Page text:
'There was absolutely no reason for him to die': Winnipeg man takes own life hours after discharge from ER

A Winnipeg family is heartbroken and calling out the health-care system after a 49-year-old man took his own life, less than 24 hours after being discharged from the Health Sciences Centre.

Terrance Van Dyke, 49, killed himself on Wednesday

Van Dyke lived with full-body pain for months without a diagnosis in the lead up to his death, Caroline Gallagher said. (Ashlet Gallagher/Facebook))

The family of Terrance Van Dyke, 49, says he killed himself less than 24 hours after being discharged from Health Sciences Centre and that he told them he warned hospital officials that he would return — but he'd be dead.

"That was the last thing that he said to my mom, is telling [her] what he said to the hospital: 'Mark my words, I will be back here, but I will not be alive,'" said Ashley Gallagher, Van Dyke's stepdaughter.

His Winnipeg family is heartbroken and calling out the health-care system after Van Dyke killed himself last week.

Caroline Gallagher walked in on Van Dyke, her common-law husband, as he tried to hang himself on the evening of Monday, July 17.

Caroline Gallagher, left, stopped her husband, Terrance Van Dyke, from killing himself last week, but he tried again less than 24 hours after he left hospital, where his family had taken him to find help. (Caroline Gallagher/Facebook)

Van Dyke had lived with all-over body pain for four or five months without any diagnosis, Caroline Gallagher said. He told his family he couldn't live with the pain anymore and he was afraid it was evidence of a terminal condition.

Caroline prevented Van Dyke from taking his own life that night, but two days later, on Wednesday, Van Dyke was still having suicidal thoughts and still in pain.

Ashley Gallagher said she spent two hours that day, begging him to go to the emergency room at Health Sciences Centre for help.

When he agreed, she thought he would be safe.

"I just figured 'OK, he's going in. He's going to get the help he needs. I can relax a little bit,'" she said.

When Van Dyke went to the hospital around 9:30 p.m. Wednesday, he and his stepson waited for eight hours before he was seen.

Ashley said her stepfather told the doctor about his ongoing pain, suicide attempt and continued suicidal thoughts, but the doctor told him there was nothing they could do.

Shortly after his stepson left to go to work, around 6:30 a.m., Van Dyke was discharged from the hospital, alone, Ashley said. He told his family he was escorted out by security because he was getting loud, saying he needed help.

Later that day, as his wife was resting, Van Dyke wrote a four-page letter to his family and then took his own life in the bathtub of their home.

Ashley believes if he'd been given psychiatric care, her stepfather would still be alive.

'Hopeless, alone'

The health-care system failed her stepfather, she said.

"He needed psychiatric care and he was refused. They turned him down," she said. "All that rejection made him feel probably hopeless, alone."

Doctors at Winnipeg ERs ask a series of questions to assess the risk level for people who come in with suicidal thoughts, said Lori Lamont, the vice-president of interprofessional practice for the health authority.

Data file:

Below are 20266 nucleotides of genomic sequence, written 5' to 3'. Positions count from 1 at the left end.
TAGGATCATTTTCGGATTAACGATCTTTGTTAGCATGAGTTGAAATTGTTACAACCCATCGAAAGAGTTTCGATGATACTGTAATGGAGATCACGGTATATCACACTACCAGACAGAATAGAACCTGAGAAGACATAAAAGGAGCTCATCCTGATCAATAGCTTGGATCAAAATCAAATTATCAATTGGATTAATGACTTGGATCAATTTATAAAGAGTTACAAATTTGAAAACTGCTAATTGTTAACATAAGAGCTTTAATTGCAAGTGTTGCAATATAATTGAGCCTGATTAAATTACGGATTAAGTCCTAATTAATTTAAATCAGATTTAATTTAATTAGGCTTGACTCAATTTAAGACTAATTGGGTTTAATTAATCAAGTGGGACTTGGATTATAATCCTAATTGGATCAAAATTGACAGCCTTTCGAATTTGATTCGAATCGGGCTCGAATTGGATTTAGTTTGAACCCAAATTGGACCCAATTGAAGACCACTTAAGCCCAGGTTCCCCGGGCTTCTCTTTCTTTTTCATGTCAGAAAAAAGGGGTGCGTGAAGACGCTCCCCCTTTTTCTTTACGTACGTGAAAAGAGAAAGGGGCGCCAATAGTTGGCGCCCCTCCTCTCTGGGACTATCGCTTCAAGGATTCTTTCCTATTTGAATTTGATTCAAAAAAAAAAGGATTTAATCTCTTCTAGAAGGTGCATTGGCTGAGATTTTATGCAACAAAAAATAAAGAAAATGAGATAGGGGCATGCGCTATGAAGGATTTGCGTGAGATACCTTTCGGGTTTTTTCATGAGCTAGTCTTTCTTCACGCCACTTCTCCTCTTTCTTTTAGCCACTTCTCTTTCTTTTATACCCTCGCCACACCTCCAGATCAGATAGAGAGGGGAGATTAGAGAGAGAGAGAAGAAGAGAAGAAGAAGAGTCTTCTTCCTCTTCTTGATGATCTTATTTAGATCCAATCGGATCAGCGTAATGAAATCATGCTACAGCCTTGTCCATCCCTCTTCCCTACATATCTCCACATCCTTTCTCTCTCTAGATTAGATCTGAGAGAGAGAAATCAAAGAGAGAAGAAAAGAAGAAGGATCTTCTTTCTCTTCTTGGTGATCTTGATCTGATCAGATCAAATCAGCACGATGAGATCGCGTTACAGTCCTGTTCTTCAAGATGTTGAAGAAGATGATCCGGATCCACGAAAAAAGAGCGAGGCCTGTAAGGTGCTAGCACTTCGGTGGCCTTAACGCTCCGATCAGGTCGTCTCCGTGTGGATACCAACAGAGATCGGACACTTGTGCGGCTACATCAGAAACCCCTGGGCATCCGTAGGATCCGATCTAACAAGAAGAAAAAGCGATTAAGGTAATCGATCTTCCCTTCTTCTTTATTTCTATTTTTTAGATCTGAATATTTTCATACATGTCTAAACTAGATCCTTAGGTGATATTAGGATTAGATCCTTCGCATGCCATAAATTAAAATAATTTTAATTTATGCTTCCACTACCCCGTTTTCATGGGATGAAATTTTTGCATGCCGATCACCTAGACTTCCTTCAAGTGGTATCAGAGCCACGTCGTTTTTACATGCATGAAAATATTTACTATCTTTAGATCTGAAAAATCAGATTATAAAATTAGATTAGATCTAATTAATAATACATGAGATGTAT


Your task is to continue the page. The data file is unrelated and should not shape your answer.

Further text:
The questions don't take a "significant length of time," she said, but are asked repeatedly throughout the person's stay to determine what should happen next in their care.

Lamont said a crucial factor is whether or not the individual has a plan about how to take their own lives. 

The Winnipeg Regional Health Authority has launched an investigation into Van Dyke's experience at the hospital.

"Certainly, we are very concerned and are very sympathetic to this family in terms of their loss, and also certainly understand that they are looking for answers, as we are as well, to understand what happened in this situation," Lamont said.

Lamont said the investigation will include a consultation with Van Dyke's family and estimated it will take several weeks to conclude.

'Unnecessary deaths'

Bonnie Bricker, the director of the family navigation program at the Mood Disorders Association of Manitoba, said resources exist to help people considering suicide, but the health-care system needs to do a better job teaching people how to access them.

"I wish I could say it surprised me. I'm disappointed and frustrated, but I am not surprised," Bricker said of Van Dyke's experience.

Bricker's son, Reid Bricker, was 33 years old when he was discharged from the hospital in the middle of the night in October 2015, after attempting suicide three times in 10 days. His remains were identified last August after being found in the Red River near Selkirk in June 2016.

ERs aren't adequately staffed to deal with people who come in expressing suicidal thoughts, she said. She believes peer support workers and additional psychiatric nurses in emergency departments could make the difference for people in Van Dyke's situation.

"My heart breaks for him because there was absolutely no reason for him to die. There's lots of people who could have helped him," Bricker said of Van Dyke.

Ashley Gallagher hopes her stepfather's story will help create change in the health-care system.

"People need to be taking it more seriously instead of having unnecessary deaths like this," she said.

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